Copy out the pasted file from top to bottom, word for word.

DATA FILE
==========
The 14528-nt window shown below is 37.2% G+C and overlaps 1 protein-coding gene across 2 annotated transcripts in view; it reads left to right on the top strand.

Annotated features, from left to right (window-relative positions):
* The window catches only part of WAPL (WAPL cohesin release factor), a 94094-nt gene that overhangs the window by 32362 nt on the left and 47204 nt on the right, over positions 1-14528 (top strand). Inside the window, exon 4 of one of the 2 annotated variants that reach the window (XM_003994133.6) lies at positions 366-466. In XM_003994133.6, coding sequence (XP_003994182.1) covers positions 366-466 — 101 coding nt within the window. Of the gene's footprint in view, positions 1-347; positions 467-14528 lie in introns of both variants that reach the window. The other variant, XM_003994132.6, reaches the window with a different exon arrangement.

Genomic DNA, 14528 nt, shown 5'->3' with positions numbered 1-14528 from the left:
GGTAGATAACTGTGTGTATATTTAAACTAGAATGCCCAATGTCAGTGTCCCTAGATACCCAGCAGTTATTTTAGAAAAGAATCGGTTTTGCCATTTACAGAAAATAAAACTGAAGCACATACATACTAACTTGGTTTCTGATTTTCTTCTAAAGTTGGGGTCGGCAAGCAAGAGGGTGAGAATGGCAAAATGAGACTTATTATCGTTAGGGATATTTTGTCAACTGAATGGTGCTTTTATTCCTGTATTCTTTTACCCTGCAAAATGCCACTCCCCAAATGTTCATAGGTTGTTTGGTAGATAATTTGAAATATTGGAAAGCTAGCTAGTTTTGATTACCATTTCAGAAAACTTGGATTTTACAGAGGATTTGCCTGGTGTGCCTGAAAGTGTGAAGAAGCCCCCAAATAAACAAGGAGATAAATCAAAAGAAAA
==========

The 14528-nt window shown below is 37.2% G+C and overlaps 1 protein-coding gene across 2 annotated transcripts in view; it reads left to right on the top strand.

Annotated features, from left to right (window-relative positions):
* The window catches only part of WAPL (WAPL cohesin release factor), a 94094-nt gene that overhangs the window by 32362 nt on the left and 47204 nt on the right, over positions 1-14528 (top strand). Inside the window, exon 4 of one of the 2 annotated variants that reach the window (XM_003994133.6) lies at positions 366-466. In XM_003994133.6, coding sequence (XP_003994182.1) covers positions 366-466 — 101 coding nt within the window. Of the gene's footprint in view, positions 1-347; positions 467-14528 lie in introns of both variants that reach the window. The other variant, XM_003994132.6, reaches the window with a different exon arrangement.

Genomic DNA, 14528 nt, shown 5'->3' with positions numbered 1-14528 from the left:
GGTAGATAACTGTGTGTATATTTAAACTAGAATGCCCAATGTCAGTGTCCCTAGATACCCAGCAGTTATTTTAGAAAAGAATCGGTTTTGCCATTTACAGAAAATAAAACTGAAGCACATACATACTAACTTGGTTTCTGATTTTCTTCTAAAGTTGGGGTCGGCAAGCAAGAGGGTGAGAATGGCAAAATGAGACTTATTATCGTTAGGGATATTTTGTCAACTGAATGGTGCTTTTATTCCTGTATTCTTTTACCCTGCAAAATGCCACTCCCCAAATGTTCATAGGTTGTTTGGTAGATAATTTGAAATATTGGAAAGCTAGCTAGTTTTGATTACCATTTCAGAAAACTTGGATTTTACAGAGGATTTGCCTGGTGTGCCTGAAAGTGTGAAGAAGCCCCCAAATAAACAAGGAGATAAATCAAAAGAAAA